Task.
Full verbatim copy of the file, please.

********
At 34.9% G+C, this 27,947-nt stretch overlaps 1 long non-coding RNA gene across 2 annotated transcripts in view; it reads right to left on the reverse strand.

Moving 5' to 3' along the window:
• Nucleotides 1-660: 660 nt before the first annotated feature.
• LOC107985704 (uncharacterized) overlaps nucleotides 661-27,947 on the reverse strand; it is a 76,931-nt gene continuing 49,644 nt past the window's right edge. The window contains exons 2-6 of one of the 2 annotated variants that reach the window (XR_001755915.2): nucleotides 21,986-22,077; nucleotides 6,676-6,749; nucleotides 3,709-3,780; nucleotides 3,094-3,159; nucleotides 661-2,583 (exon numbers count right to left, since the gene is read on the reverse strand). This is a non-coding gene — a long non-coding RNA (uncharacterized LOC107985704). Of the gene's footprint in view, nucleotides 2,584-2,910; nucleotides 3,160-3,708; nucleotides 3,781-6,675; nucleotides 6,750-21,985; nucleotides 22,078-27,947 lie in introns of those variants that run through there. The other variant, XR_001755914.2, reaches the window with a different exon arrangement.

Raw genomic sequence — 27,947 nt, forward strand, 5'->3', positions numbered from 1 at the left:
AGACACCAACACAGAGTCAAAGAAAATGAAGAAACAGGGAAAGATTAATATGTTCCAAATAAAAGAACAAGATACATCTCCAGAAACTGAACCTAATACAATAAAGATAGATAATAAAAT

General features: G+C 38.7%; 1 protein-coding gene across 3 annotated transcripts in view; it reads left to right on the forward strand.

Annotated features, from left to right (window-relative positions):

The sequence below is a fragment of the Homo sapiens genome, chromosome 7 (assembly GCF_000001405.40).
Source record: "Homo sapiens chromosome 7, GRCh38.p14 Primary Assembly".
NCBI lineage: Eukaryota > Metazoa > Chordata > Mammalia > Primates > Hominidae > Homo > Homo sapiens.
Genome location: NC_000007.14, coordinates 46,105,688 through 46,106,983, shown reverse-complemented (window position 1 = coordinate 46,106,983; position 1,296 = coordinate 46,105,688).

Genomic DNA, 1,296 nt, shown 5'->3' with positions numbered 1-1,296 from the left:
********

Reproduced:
At 34.9% G+C, this 27,947-nt stretch overlaps 1 long non-coding RNA gene across 2 annotated transcripts in view; it reads right to left on the reverse strand.

Moving 5' to 3' along the window:
• Nucleotides 1-660: 660 nt before the first annotated feature.
• LOC107985704 (uncharacterized) overlaps nucleotides 661-27,947 on the reverse strand; it is a 76,931-nt gene continuing 49,644 nt past the window's right edge. The window contains exons 2-6 of one of the 2 annotated variants that reach the window (XR_001755915.2): nucleotides 21,986-22,077; nucleotides 6,676-6,749; nucleotides 3,709-3,780; nucleotides 3,094-3,159; nucleotides 661-2,583 (exon numbers count right to left, since the gene is read on the reverse strand). This is a non-coding gene — a long non-coding RNA (uncharacterized LOC107985704). Of the gene's footprint in view, nucleotides 2,584-2,910; nucleotides 3,160-3,708; nucleotides 3,781-6,675; nucleotides 6,750-21,985; nucleotides 22,078-27,947 lie in introns of those variants that run through there. The other variant, XR_001755914.2, reaches the window with a different exon arrangement.

Raw genomic sequence — 27,947 nt, forward strand, 5'->3', positions numbered from 1 at the left:
AGACACCAACACAGAGTCAAAGAAAATGAAGAAACAGGGAAAGATTAATATGTTCCAAATAAAAGAACAAGATACATCTCCAGAAACTGAACCTAATACAATAAAGATAGATAATAAAAT

General features: G+C 38.7%; 1 protein-coding gene across 3 annotated transcripts in view; it reads left to right on the forward strand.

Annotated features, from left to right (window-relative positions):

The sequence below is a fragment of the Homo sapiens genome, chromosome 7 (assembly GCF_000001405.40).
Source record: "Homo sapiens chromosome 7, GRCh38.p14 Primary Assembly".
NCBI lineage: Eukaryota > Metazoa > Chordata > Mammalia > Primates > Hominidae > Homo > Homo sapiens.
Genome location: NC_000007.14, coordinates 46,105,688 through 46,106,983, shown reverse-complemented (window position 1 = coordinate 46,106,983; position 1,296 = coordinate 46,105,688).

Genomic DNA, 1,296 nt, shown 5'->3' with positions numbered 1-1,296 from the left: